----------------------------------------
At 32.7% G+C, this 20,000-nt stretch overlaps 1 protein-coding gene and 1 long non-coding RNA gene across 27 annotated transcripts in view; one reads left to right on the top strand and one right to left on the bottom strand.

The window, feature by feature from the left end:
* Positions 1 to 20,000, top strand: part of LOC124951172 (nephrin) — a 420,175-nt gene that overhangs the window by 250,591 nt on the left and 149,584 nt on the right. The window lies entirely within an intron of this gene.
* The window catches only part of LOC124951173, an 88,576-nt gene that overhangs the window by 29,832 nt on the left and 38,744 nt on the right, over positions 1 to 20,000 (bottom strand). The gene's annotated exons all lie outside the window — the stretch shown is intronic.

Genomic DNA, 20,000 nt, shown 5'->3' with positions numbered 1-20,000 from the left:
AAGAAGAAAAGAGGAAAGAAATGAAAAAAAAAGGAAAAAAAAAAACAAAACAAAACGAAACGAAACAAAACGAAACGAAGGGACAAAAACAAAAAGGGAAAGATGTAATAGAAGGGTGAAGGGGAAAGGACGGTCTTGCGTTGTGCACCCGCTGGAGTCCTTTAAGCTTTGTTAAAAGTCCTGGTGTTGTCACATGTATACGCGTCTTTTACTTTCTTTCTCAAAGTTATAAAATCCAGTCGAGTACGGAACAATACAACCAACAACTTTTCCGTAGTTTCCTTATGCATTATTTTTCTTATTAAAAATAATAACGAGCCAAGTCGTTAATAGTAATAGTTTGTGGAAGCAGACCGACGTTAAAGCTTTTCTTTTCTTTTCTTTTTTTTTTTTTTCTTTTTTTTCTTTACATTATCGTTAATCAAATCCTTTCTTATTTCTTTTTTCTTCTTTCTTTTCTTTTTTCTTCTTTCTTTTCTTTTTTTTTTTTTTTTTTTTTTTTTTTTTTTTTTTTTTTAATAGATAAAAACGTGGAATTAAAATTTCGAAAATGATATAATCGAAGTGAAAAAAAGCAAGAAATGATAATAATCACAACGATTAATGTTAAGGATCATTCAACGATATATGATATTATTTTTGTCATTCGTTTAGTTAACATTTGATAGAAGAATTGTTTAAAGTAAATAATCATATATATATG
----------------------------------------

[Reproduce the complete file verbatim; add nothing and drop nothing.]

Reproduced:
At 32.7% G+C, this 20,000-nt stretch overlaps 1 protein-coding gene and 1 long non-coding RNA gene across 27 annotated transcripts in view; one reads left to right on the top strand and one right to left on the bottom strand.

The window, feature by feature from the left end:
* Positions 1 to 20,000, top strand: part of LOC124951172 (nephrin) — a 420,175-nt gene that overhangs the window by 250,591 nt on the left and 149,584 nt on the right. The window lies entirely within an intron of this gene.
* The window catches only part of LOC124951173, an 88,576-nt gene that overhangs the window by 29,832 nt on the left and 38,744 nt on the right, over positions 1 to 20,000 (bottom strand). The gene's annotated exons all lie outside the window — the stretch shown is intronic.

Genomic DNA, 20,000 nt, shown 5'->3' with positions numbered 1-20,000 from the left:
AAGAAGAAAAGAGGAAAGAAATGAAAAAAAAAGGAAAAAAAAAAACAAAACAAAACGAAACGAAACAAAACGAAACGAAGGGACAAAAACAAAAAGGGAAAGATGTAATAGAAGGGTGAAGGGGAAAGGACGGTCTTGCGTTGTGCACCCGCTGGAGTCCTTTAAGCTTTGTTAAAAGTCCTGGTGTTGTCACATGTATACGCGTCTTTTACTTTCTTTCTCAAAGTTATAAAATCCAGTCGAGTACGGAACAATACAACCAACAACTTTTCCGTAGTTTCCTTATGCATTATTTTTCTTATTAAAAATAATAACGAGCCAAGTCGTTAATAGTAATAGTTTGTGGAAGCAGACCGACGTTAAAGCTTTTCTTTTCTTTTCTTTTTTTTTTTTTTCTTTTTTTTCTTTACATTATCGTTAATCAAATCCTTTCTTATTTCTTTTTTCTTCTTTCTTTTCTTTTTTCTTCTTTCTTTTCTTTTTTTTTTTTTTTTTTTTTTTTTTTTTTTTTTTTTTTAATAGATAAAAACGTGGAATTAAAATTTCGAAAATGATATAATCGAAGTGAAAAAAAGCAAGAAATGATAATAATCACAACGATTAATGTTAAGGATCATTCAACGATATATGATATTATTTTTGTCATTCGTTTAGTTAACATTTGATAGAAGAATTGTTTAAAGTAAATAATCATATATATATG